November 14, 2014
I am working on three novels at the moment, as the mood strikes. None of these will be complete by December and January is iffy. Below is another random, non-sequential snippet from the draft of Thief. If you don't want to be spoiled, don't read it. If I receive any comments on this post, I will continue to post snippets.
On the evening of the sixth day, as predicted, Mar returned.
Without rising from his rough-made stool, nhBreen gestured toward the large flat rock adjacent to the coals of his fire. On it the remaining filets from his simple meal lay. "There is baked fish, if you are hungry."
It was not quite dusk, but the lowering sun was behind Mar and his expression was shrouded.
"I have found no seasonings as yet, I am afraid, but that species is palatable all the same," nhBreen offered in an offhand fashion. "For future reference, there is another species in the lagoon that looks nearly identical save for a few greenish-blue stripes. It is all but inedible. Its flesh is terribly bitter and I suspect toxic."
Mar had the look of someone who had been roughly used. In his own time, nhBreen had met only one wizard. The woman had frequently evidenced what his fellow sorcerers had termed "temporal disassociation." She had lived her life in a thousand different times and places and while nhBreen's encounters with her might have been separated by only minutes or hours, she had always looked travel worn and often years older.
"How long has it been for you, Mar? A month? A year?"
The young wizard continued to eat and only answered after the fish had been entirely consumed. "Six weeks, a day less or more. I don't keep track of the journeys, only the moments to which I must go."
"Choosing the right moment is difficult."
After another lengthy pause, Mar said, "Yes."
This was not an admission, just an acknowledgement.
nhBreen knew that to be most effective, his next statement must be devoid of any preliminaries.
"You must allow the flux overload in the bow to deplete naturally into the background ether over a period of at least eight hundred but no more than one thousand years. This must take place in an isolated area away from all magical influences and any possibility of flux reinforcement. This course has the highest possibility of reducing the ethereal blast to a level that you can manage."
Mar showed no surprise that nhBreen had provided a solution to his problem. "Go on."
"My most recent dream has refined my knowledge of the difficulty. The return of the Quaestor's family will, as you have surmised, disengage the natural flux modulation that he has been generating to empower the bow. It will not, however, reduce the stored flux. As you have planned, you must inform Eishtren in the instant before the destruction of the weapon that his kith and kin did indeed survive the fall of Mhajhkaei. This will prevent his self-destructive anguish from further multiplying the final outburst and thereby mitigate the scope of the disaster, but it alone will not be sufficient to prevent the destruction of one forth of the civilized world."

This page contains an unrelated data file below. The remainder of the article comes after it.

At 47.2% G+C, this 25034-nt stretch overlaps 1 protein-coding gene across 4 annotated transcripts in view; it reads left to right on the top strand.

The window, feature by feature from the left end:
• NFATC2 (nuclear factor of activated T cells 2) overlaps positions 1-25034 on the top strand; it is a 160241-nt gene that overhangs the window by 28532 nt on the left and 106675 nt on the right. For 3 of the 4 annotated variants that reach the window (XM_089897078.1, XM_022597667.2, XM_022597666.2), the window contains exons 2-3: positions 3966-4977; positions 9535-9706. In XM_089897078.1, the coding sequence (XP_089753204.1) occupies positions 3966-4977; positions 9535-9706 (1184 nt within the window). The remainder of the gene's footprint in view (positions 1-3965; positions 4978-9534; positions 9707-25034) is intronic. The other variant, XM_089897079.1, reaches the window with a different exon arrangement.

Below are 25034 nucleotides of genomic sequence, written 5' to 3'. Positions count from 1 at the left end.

"I can take the bow from Eishtren?"
"No. He must remain with it. The ethereal bond that has grown between bow and bowman cannot be severed until the instant the bow must be destroyed. He must live as a hermit, far from mankind and from the ethereal upsets that men generate."
"The Quaestor cannot live a thousand years."
"With the aid of the medic and your wizardry, he can."
"The wood would rot in a millennium."
"A spell can place the bow in a form of stasis."
"No man can live a thousand years in utter isolation."
"Eishtren can, if he knows that his reward is the return of his wife, his sons, and his daughters."
"What sort of man will he be when his thousand years as a hermit is done?"
"A happy one."
October 23, 2014
Side note to Profiterole: Yes, it's me.
September 26, 2014
Rider's Journey is still moving slowly. At this point, I expect it to be done in December.
A spoiler snippet from the draft:
David leapt upward, vaulting off his left foot to impart added force to the snap kick of his right foot. As planned, his boot struck Pemberton squarely in the groin.
The impact picked the Tweaker up almost a foot off the floor of the balcony. At the apex of his trajectory, Pemberton's face went rigid and white. Not waiting or caring to see the man land, David dove over the railing, bounced into a diving roll when he hit the pavement below, leapt up to drive immediately into a sprint, and tackled the doppelganger executioner just as the Thin Man swung his blade toward Gwenhwyvar's throat.
Two quick knees to the groin -- the second driven with enough anger to do permanent injury -- disabled the artificial swordsman (it appeared to have immediately lost consciousness) and allowed David to jump to his feet.
On the balcony, Pemberton, doubled over and crying, straightened enough to scream, "Kill him! Kill him now!"
I have received no replies from the second and third prize winners of the drawing. They still have approximately 60 days to respond.
Thief: The Key to Magic VII 2015
Rider's Journey 2014
A World In Parts: Unfinished Universe I TBA